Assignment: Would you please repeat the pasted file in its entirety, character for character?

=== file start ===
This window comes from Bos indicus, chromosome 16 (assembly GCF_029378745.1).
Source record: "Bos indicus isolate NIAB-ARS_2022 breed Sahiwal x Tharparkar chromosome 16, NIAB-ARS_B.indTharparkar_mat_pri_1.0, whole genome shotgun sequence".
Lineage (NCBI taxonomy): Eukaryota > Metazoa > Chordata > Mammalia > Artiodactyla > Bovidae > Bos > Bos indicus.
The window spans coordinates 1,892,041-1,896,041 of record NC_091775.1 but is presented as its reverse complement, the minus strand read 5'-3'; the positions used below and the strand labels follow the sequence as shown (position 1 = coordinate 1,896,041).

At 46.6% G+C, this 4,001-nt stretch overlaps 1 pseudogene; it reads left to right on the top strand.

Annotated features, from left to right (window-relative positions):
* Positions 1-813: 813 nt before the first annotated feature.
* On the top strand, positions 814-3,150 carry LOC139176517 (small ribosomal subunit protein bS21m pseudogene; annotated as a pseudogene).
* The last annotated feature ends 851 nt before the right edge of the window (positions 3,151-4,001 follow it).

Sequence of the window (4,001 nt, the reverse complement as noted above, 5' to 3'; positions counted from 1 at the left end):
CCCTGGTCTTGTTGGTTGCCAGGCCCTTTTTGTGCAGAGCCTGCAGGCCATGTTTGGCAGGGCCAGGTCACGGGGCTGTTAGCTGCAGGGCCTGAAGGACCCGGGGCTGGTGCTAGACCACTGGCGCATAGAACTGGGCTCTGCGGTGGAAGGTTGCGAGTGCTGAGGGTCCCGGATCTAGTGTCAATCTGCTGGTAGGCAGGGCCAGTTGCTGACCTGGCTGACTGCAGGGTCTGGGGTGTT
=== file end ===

This window comes from Bos indicus, chromosome 16 (assembly GCF_029378745.1).
Source record: "Bos indicus isolate NIAB-ARS_2022 breed Sahiwal x Tharparkar chromosome 16, NIAB-ARS_B.indTharparkar_mat_pri_1.0, whole genome shotgun sequence".
Lineage (NCBI taxonomy): Eukaryota > Metazoa > Chordata > Mammalia > Artiodactyla > Bovidae > Bos > Bos indicus.
The window spans coordinates 1,892,041-1,896,041 of record NC_091775.1 but is presented as its reverse complement, the minus strand read 5'-3'; the positions used below and the strand labels follow the sequence as shown (position 1 = coordinate 1,896,041).

At 46.6% G+C, this 4,001-nt stretch overlaps 1 pseudogene; it reads left to right on the top strand.

Annotated features, from left to right (window-relative positions):
* Positions 1-813: 813 nt before the first annotated feature.
* On the top strand, positions 814-3,150 carry LOC139176517 (small ribosomal subunit protein bS21m pseudogene; annotated as a pseudogene).
* The last annotated feature ends 851 nt before the right edge of the window (positions 3,151-4,001 follow it).

Sequence of the window (4,001 nt, the reverse complement as noted above, 5' to 3'; positions counted from 1 at the left end):
CCCTGGTCTTGTTGGTTGCCAGGCCCTTTTTGTGCAGAGCCTGCAGGCCATGTTTGGCAGGGCCAGGTCACGGGGCTGTTAGCTGCAGGGCCTGAAGGACCCGGGGCTGGTGCTAGACCACTGGCGCATAGAACTGGGCTCTGCGGTGGAAGGTTGCGAGTGCTGAGGGTCCCGGATCTAGTGTCAATCTGCTGGTAGGCAGGGCCAGTTGCTGACCTGGCTGACTGCAGGGTCTGGGGTGTT